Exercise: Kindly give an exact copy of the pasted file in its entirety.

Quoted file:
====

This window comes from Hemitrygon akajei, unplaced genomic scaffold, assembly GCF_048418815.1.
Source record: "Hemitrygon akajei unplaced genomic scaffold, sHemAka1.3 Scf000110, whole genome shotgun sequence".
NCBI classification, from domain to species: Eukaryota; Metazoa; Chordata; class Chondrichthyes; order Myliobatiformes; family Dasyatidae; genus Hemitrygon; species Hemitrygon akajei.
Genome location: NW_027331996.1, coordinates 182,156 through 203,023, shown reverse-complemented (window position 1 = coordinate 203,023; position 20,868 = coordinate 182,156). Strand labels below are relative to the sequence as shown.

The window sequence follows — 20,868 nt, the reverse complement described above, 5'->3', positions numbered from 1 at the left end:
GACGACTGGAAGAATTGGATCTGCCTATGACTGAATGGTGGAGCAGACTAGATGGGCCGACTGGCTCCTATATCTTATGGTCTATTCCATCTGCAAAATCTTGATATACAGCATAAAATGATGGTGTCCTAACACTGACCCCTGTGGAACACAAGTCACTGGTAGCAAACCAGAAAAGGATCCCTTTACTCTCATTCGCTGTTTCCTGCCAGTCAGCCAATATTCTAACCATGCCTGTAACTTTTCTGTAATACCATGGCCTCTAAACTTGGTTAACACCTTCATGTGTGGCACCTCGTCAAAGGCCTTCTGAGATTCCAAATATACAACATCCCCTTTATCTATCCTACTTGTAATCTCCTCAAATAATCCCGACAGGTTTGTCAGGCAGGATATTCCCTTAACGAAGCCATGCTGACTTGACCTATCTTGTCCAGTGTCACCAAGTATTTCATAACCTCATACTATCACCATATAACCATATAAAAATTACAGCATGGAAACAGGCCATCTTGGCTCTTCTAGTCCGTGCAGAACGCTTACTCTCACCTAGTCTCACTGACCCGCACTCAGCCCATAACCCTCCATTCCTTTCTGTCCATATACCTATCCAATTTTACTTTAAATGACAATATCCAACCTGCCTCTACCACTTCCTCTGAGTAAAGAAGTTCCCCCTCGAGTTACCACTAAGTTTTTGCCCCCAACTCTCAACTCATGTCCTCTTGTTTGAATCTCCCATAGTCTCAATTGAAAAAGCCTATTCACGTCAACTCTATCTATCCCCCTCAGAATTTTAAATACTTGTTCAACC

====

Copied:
This window comes from Hemitrygon akajei, unplaced genomic scaffold, assembly GCF_048418815.1.
Source record: "Hemitrygon akajei unplaced genomic scaffold, sHemAka1.3 Scf000110, whole genome shotgun sequence".
NCBI classification, from domain to species: Eukaryota; Metazoa; Chordata; class Chondrichthyes; order Myliobatiformes; family Dasyatidae; genus Hemitrygon; species Hemitrygon akajei.
Genome location: NW_027331996.1, coordinates 182,156 through 203,023, shown reverse-complemented (window position 1 = coordinate 203,023; position 20,868 = coordinate 182,156). Strand labels below are relative to the sequence as shown.

The window sequence follows — 20,868 nt, the reverse complement described above, 5'->3', positions numbered from 1 at the left end:
GACGACTGGAAGAATTGGATCTGCCTATGACTGAATGGTGGAGCAGACTAGATGGGCCGACTGGCTCCTATATCTTATGGTCTATTCCATCTGCAAAATCTTGATATACAGCATAAAATGATGGTGTCCTAACACTGACCCCTGTGGAACACAAGTCACTGGTAGCAAACCAGAAAAGGATCCCTTTACTCTCATTCGCTGTTTCCTGCCAGTCAGCCAATATTCTAACCATGCCTGTAACTTTTCTGTAATACCATGGCCTCTAAACTTGGTTAACACCTTCATGTGTGGCACCTCGTCAAAGGCCTTCTGAGATTCCAAATATACAACATCCCCTTTATCTATCCTACTTGTAATCTCCTCAAATAATCCCGACAGGTTTGTCAGGCAGGATATTCCCTTAACGAAGCCATGCTGACTTGACCTATCTTGTCCAGTGTCACCAAGTATTTCATAACCTCATACTATCACCATATAACCATATAAAAATTACAGCATGGAAACAGGCCATCTTGGCTCTTCTAGTCCGTGCAGAACGCTTACTCTCACCTAGTCTCACTGACCCGCACTCAGCCCATAACCCTCCATTCCTTTCTGTCCATATACCTATCCAATTTTACTTTAAATGACAATATCCAACCTGCCTCTACCACTTCCTCTGAGTAAAGAAGTTCCCCCTCGAGTTACCACTAAGTTTTTGCCCCCAACTCTCAACTCATGTCCTCTTGTTTGAATCTCCCATAGTCTCAATTGAAAAAGCCTATTCACGTCAACTCTATCTATCCCCCTCAGAATTTTAAATACTTGTTCAACC